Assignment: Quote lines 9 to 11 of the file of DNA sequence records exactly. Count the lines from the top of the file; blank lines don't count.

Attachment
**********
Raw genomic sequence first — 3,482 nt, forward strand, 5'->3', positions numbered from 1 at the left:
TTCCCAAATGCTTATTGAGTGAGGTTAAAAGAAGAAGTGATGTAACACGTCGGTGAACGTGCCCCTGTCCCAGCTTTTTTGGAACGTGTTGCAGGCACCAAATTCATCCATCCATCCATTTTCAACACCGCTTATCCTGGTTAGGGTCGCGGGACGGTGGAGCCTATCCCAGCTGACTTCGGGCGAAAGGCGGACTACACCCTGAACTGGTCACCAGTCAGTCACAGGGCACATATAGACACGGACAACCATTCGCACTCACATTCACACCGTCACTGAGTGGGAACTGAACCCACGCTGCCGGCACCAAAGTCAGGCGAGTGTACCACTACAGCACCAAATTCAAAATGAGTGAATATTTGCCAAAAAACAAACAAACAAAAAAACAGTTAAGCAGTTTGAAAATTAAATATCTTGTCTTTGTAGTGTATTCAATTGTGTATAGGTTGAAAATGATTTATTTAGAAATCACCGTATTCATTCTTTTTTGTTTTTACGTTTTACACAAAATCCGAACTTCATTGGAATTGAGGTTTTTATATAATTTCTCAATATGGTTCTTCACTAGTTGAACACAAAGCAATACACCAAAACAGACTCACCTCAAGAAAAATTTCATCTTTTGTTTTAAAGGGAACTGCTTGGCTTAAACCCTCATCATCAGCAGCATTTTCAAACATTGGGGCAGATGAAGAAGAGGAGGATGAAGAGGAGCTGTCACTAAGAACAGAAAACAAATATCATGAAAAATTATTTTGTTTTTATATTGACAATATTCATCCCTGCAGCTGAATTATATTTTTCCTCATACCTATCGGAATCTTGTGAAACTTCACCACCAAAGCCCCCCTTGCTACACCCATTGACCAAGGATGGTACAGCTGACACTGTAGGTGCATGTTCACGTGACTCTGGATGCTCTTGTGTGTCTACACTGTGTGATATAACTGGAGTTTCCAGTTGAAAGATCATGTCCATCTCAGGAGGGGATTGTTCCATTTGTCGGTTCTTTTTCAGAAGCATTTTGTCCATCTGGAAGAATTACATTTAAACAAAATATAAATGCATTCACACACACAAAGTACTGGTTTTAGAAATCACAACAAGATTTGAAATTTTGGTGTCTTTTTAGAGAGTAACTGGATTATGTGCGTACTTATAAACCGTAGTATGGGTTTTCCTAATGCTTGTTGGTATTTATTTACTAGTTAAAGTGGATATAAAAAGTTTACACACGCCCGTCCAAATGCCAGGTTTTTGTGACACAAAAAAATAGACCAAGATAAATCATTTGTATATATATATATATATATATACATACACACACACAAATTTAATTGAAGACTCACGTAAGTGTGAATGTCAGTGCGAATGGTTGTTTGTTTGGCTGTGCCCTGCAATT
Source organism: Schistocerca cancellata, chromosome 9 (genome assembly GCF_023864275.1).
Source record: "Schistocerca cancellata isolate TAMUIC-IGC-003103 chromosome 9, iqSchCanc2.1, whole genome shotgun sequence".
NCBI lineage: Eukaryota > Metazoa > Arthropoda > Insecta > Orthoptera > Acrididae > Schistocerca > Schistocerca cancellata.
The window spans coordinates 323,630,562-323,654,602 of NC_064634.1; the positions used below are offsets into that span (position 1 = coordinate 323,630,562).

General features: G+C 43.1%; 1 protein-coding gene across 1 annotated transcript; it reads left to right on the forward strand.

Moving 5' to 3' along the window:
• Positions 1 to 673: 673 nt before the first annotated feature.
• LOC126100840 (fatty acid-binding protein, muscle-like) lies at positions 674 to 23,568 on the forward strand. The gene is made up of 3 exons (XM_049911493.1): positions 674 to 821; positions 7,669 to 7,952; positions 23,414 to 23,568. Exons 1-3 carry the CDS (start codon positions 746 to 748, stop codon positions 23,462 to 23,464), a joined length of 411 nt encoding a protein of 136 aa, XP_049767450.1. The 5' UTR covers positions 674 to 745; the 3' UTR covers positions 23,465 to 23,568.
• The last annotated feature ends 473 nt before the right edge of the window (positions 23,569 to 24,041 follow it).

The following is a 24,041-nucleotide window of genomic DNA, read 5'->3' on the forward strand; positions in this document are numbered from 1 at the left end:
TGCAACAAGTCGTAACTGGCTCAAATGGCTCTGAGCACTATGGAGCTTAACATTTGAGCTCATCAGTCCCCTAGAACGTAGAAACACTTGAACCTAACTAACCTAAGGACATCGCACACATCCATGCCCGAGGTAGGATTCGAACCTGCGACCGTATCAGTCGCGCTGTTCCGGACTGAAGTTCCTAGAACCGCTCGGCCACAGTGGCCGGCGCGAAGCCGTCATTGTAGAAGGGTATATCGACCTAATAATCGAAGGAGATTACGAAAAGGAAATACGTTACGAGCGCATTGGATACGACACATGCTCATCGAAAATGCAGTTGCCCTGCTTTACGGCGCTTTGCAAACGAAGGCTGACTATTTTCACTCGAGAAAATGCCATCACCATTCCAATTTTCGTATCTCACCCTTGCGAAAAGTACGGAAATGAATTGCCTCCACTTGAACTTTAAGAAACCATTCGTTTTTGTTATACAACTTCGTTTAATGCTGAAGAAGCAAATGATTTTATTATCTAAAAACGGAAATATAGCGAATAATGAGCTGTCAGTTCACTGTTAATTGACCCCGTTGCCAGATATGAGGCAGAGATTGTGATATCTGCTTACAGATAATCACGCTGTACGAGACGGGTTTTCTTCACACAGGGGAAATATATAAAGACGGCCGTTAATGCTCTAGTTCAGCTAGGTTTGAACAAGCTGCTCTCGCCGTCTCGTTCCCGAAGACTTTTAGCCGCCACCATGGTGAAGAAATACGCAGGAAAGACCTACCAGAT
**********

• Positions 1 to 673: 673 nt before the first annotated feature.
• LOC126100840 (fatty acid-binding protein, muscle-like) lies at positions 674 to 23,568 on the forward strand. The gene is made up of 3 exons (XM_049911493.1): positions 674 to 821; positions 7,669 to 7,952; positions 23,414 to 23,568. Exons 1-3 carry the CDS (start codon positions 746 to 748, stop codon positions 23,462 to 23,464), a joined length of 411 nt encoding a protein of 136 aa, XP_049767450.1. The 5' UTR covers positions 674 to 745; the 3' UTR covers positions 23,465 to 23,568.
• The last annotated feature ends 473 nt before the right edge of the window (positions 23,569 to 24,041 follow it).